For cloning and strain propagation, E. coli strains were grown on solid Luria-Bertani LB (10 g/L tryptone, 10 g/L NaCl, and 5 g/L yeast extract) supplemented with agar (LBA) and yeast strain SEY6210.1 was grown on synthetic defined media without uracil (SD-URA; MP Biomedicals) supplemented with agar. For OMV production, hypervesiculating E. coli were grown in terrific broth (TB) (12 g/L tryptone, 24 g/L yeast extract, 0.4% v/v glycerol, 0.17 M KH2PO4 and 0.72 M K2HPO4). For production of recombinant antigens using E. coli, cells were grown in LB media. SEY6210.1 was grown in SD-URA or yeast extract-peptone-dextrose (YPD) media (20 g/L peptone, 10 g/L yeast extract and 2% w/v glucose). C. muridarum cells were grown according to standard protocols79,80.
All plasmids used in this study are described in Supplementary Table 1. For plasmid construction, DNA encoding all target genes was synthesized as gBlocks (Integrated DNA Technologies, IDT) and cloned into plasmids using standard restriction enzyme-based cloning methods. All plasmid DNA sequences were confirmed through Sanger sequencing performed by the Cornell Biotechnology Resource Center (BRC) unless specified otherwise. For expression of SNAP constructs in OMVs, eMA fusions to ClyA, Lpp-OmpA, and the membrane-associated transporter domains of the autotransporters Int, Hbp, Ag43, and IgAP were codon-optimized for E. coli expression, synthesized, and cloned into plasmid pBAD2481 between EcoRI and SphI restriction sites with an NdeI site at the start codon by GenScript. SNAPs involving ClyA, Lpp-OmpA and Int were cloned with eMA fused to the 3′ end of the scaffold while SNAPs involving Hbp, Ag43 and IgAP were cloned with eMA fused to the 5′ end of the scaffold (Fig. 1b). For the latter set of constructs, DNA encoding a Sec-dependent export signal peptide derived from PelB (spPelB), identical to the sequence in pET22b (Novagen), was introduced at the 5′-end of the eMA-scaffold gene fusions. For all of these constructs, DNA encoding c-Myc (EQKLISEEDL) and FLAG (DYKDDDDK) epitope tags was introduced at the 5′ and 3′ ends of eMA as depicted in Fig. 1b. In the case of the autotransporter AIDA-I, the transporter unit (amino acids 962 through 1286) was PCR-amplified from pIB26482 and ligated into pBAD24 between XhoI and SphI restriction sites. A gBlock (IDT) encoding eMA with a 5′ FLAG tag (IDT) was ligated between NcoI and XhoI restriction sites, after which a gBlock encoding spPelB (IDT) was ligated between EcoRI and NcoI.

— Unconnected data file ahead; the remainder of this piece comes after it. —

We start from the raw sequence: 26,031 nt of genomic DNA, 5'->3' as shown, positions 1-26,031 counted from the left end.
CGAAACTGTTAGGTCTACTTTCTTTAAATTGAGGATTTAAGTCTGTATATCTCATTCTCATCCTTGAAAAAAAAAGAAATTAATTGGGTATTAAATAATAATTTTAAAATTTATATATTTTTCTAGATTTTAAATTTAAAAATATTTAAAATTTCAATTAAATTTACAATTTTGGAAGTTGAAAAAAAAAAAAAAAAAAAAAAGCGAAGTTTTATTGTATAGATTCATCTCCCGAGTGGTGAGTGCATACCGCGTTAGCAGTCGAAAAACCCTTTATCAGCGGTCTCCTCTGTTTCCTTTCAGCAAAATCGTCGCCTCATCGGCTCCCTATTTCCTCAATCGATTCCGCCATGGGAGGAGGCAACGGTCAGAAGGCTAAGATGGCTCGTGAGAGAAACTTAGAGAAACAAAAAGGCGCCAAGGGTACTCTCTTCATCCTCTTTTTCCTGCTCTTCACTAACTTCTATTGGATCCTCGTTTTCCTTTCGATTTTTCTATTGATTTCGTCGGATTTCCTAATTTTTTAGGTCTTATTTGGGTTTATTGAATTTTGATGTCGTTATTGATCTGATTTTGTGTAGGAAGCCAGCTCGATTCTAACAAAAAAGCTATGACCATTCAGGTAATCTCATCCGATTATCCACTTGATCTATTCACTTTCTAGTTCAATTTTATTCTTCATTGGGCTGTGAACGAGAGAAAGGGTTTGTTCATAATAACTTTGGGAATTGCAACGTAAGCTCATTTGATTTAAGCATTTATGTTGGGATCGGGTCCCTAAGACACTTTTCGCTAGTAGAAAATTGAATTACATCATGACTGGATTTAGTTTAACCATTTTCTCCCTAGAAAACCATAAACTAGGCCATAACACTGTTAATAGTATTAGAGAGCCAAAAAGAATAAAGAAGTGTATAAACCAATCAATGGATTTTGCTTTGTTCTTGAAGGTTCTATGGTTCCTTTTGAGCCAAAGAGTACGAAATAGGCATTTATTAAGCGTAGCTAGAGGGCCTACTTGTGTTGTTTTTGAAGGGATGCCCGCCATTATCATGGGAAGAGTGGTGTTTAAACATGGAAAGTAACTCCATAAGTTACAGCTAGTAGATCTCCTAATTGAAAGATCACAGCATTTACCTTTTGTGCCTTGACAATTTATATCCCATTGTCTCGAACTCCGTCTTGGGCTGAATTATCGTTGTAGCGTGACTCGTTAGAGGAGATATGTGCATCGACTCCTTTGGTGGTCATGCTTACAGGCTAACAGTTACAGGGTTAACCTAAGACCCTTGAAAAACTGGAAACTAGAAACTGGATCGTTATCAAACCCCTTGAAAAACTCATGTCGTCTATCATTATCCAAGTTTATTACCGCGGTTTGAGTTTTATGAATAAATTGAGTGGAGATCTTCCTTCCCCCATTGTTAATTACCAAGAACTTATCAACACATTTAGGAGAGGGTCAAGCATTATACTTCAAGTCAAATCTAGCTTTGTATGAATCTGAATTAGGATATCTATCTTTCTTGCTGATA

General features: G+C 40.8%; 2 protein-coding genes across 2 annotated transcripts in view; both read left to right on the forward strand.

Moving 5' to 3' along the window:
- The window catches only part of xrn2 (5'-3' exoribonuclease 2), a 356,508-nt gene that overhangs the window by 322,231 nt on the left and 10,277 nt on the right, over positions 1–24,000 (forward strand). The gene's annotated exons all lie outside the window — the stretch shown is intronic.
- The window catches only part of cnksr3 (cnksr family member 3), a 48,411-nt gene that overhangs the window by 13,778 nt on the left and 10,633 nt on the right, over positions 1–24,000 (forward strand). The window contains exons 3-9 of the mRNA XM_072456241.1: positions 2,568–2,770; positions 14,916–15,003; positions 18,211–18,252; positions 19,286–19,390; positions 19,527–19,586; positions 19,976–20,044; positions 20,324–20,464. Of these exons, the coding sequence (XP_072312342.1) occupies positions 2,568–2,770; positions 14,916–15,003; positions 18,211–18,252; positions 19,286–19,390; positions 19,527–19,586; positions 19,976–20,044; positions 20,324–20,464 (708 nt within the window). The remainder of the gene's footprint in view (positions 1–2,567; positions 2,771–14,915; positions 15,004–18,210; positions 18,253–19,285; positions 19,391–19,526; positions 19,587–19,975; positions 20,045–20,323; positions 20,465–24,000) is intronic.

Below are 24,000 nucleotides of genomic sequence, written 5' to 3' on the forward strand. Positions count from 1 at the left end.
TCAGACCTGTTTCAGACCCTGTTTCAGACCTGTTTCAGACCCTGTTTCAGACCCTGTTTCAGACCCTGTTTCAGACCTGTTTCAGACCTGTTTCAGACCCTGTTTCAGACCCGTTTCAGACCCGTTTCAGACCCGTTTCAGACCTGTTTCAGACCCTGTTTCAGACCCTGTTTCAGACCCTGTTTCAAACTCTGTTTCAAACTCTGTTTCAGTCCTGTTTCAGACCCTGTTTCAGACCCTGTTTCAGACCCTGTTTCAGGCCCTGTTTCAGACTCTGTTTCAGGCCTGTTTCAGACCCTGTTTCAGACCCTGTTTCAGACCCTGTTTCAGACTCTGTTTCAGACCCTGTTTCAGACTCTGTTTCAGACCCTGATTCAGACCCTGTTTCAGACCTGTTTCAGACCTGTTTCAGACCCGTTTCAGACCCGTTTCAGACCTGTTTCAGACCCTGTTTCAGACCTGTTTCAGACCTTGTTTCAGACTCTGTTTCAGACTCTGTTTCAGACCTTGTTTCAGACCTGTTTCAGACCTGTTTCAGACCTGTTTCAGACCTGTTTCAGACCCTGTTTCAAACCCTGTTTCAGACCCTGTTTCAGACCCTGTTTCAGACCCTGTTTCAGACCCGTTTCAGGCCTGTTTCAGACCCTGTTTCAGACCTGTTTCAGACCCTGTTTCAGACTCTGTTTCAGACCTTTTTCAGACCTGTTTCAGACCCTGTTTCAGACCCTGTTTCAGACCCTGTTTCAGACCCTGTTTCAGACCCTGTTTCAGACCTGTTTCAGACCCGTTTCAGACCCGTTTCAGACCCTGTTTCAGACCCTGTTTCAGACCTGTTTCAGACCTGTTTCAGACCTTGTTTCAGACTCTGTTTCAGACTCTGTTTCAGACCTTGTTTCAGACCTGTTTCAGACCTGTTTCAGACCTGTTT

To construct L-rhamnose inducible plasmids, DNA encoding Lpp-OmpA-eMA and eMA-IgAP was digested from the respective pBAD24 expression vectors and ligated into pTrham (Amid Biosciences) between NdeI and SphI sites, yielding plasmids pTrham-Lpp-OmpA-eMA and pTrham-eMA-IgAP, respectively. To construct SNAPs based on alternative avidin domains, Rhizobium etli RA, Streptomyces avidinii SA, and an optimized version of monomeric streptavidin, namely mSAS25H, with a lowered off-rate44 were codon-optimized and synthesized as gBlocks with flanking BbsI and HindIII restriction sites (IDT). The sequences were then used to replace the eMA sequence in the pTrham-Lpp-OmpA-eMA vector, resulting in plasmids pTrham-Lpp-OmpA-RA, pTrham-Lpp-OmpA-SA, and pTrham-Lpp-OmpA-mSA.